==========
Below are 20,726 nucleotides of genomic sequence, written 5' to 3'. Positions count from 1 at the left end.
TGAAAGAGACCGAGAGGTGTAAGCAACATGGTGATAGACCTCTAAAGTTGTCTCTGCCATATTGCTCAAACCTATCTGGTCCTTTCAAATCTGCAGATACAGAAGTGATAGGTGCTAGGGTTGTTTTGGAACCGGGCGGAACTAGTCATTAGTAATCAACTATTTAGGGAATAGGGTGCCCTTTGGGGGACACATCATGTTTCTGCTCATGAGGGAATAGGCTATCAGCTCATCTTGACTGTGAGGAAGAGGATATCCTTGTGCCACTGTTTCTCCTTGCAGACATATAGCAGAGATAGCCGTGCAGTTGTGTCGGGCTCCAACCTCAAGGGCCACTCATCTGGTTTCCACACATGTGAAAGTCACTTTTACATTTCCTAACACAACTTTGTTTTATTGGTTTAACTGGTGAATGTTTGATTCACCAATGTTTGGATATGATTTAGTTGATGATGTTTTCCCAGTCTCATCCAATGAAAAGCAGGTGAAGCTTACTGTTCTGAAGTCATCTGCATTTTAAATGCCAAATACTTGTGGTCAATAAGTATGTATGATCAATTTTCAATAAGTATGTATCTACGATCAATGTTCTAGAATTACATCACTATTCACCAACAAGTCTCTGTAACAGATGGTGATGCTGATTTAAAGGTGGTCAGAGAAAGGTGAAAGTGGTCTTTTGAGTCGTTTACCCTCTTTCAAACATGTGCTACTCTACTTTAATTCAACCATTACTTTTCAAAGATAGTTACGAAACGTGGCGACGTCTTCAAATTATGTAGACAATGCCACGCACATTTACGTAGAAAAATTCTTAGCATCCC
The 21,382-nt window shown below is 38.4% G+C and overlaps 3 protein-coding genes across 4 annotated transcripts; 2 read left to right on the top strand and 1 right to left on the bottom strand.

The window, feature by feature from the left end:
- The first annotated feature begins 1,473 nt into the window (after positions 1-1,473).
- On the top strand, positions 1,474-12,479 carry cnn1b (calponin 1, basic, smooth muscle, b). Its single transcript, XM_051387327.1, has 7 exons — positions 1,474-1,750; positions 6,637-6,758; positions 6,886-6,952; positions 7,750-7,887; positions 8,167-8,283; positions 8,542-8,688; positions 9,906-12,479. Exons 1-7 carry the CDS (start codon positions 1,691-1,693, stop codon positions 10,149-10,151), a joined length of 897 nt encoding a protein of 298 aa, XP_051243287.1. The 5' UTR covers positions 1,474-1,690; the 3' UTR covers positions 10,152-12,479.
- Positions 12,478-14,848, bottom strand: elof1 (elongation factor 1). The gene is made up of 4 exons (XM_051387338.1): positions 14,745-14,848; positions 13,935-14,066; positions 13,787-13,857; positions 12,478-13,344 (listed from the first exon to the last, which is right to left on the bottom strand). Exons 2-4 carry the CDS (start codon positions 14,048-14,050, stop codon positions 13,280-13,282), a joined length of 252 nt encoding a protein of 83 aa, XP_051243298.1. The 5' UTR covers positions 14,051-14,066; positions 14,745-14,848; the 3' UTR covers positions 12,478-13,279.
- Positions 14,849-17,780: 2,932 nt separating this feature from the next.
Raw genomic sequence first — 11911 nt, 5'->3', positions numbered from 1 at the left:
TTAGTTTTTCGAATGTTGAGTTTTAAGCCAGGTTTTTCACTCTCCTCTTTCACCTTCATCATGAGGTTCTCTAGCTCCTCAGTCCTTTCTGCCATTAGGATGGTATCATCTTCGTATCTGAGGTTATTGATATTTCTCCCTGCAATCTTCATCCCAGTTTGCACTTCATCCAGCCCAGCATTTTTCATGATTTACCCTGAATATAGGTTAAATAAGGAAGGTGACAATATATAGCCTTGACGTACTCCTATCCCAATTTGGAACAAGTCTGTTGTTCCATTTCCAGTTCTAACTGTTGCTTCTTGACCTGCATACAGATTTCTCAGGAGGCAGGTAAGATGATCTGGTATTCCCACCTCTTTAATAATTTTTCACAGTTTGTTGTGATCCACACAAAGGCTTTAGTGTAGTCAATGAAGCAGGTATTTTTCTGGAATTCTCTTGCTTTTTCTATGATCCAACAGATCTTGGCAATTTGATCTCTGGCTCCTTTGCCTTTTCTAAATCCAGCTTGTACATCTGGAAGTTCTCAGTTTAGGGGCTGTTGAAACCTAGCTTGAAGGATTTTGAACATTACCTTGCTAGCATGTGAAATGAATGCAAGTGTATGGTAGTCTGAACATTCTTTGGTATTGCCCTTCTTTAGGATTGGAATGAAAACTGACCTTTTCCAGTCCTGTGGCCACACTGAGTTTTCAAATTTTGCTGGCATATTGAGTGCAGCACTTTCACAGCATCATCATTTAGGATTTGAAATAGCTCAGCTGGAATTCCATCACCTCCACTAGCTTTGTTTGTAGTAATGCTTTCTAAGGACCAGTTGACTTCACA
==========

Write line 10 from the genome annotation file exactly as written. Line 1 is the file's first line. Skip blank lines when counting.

TTAGTTTTTCGAATGTTGAGTTTTAAGCCAGGTTTTTCACTCTCCTCTTTCACCTTCATCATGAGGTTCTCTAGCTCCTCAGTCCTTTCTGCCATTAGGATGGTATCATCTTCGTATCTGAGGTTATTGATATTTCTCCCTGCAATCTTCATCCCAGTTTGCACTTCATCCAGCCCAGCATTTTTCATGATTTACCCTGAATATAGGTTAAATAAGGAAGGTGACAATATATAGCCTTGACGTACTCCTATCCCAATTTGGAACAAGTCTGTTGTTCCATTTCCAGTTCTAACTGTTGCTTCTTGACCTGCATACAGATTTCTCAGGAGGCAGGTAAGATGATCTGGTATTCCCACCTCTTTAATAATTTTTCACAGTTTGTTGTGATCCACACAAAGGCTTTAGTGTAGTCAATGAAGCAGGTATTTTTCTGGAATTCTCTTGCTTTTTCTATGATCCAACAGATCTTGGCAATTTGATCTCTGGCTCCTTTGCCTTTTCTAAATCCAGCTTGTACATCTGGAAGTTCTCAGTTTAGGGGCTGTTGAAACCTAGCTTGAAGGATTTTGAACATTACCTTGCTAGCATGTGAAATGAATGCAAGTGTATGGTAGTCTGAACATTCTTTGGTATTGCCCTTCTTTAGGATTGGAATGAAAACTGACCTTTTCCAGTCCTGTGGCCACACTGAGTTTTCAAATTTTGCTGGCATATTGAGTGCAGCACTTTCACAGCATCATCATTTAGGATTTGAAATAGCTCAGCTGGAATTCCATCACCTCCACTAGCTTTGTTTGTAGTAATGCTTTCTAAGGACCAGTTGACTTCACA